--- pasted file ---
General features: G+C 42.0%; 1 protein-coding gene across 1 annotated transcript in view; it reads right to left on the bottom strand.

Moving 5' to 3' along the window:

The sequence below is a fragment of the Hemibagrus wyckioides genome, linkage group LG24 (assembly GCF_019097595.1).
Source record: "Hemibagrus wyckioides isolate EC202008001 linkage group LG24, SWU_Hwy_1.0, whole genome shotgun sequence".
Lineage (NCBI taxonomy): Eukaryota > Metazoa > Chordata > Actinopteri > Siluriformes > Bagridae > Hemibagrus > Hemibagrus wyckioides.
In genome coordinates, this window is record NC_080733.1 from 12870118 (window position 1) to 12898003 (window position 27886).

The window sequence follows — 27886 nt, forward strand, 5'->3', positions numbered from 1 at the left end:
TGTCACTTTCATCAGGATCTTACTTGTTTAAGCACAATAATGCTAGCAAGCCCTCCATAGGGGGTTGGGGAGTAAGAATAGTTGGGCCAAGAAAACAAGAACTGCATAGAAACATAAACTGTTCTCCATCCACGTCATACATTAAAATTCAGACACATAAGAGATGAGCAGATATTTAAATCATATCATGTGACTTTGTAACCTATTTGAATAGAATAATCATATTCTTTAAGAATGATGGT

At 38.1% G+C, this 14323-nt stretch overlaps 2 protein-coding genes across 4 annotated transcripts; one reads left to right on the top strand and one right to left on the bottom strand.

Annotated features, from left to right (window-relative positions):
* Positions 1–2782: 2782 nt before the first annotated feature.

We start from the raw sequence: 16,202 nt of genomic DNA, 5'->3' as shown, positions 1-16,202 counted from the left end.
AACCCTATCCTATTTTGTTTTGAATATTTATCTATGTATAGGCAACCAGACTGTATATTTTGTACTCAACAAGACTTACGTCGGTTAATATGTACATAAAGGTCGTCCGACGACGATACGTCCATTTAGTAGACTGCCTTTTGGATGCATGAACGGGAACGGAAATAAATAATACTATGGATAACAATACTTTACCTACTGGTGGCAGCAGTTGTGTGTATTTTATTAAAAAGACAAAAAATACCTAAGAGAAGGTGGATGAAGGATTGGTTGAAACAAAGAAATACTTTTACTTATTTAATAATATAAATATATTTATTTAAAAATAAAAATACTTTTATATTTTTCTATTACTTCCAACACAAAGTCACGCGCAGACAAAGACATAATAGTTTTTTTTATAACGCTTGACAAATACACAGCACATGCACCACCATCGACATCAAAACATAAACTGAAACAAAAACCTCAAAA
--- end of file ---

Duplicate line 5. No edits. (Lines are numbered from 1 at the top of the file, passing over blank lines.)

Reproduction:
Lineage (NCBI taxonomy): Eukaryota > Metazoa > Chordata > Actinopteri > Siluriformes > Bagridae > Hemibagrus > Hemibagrus wyckioides.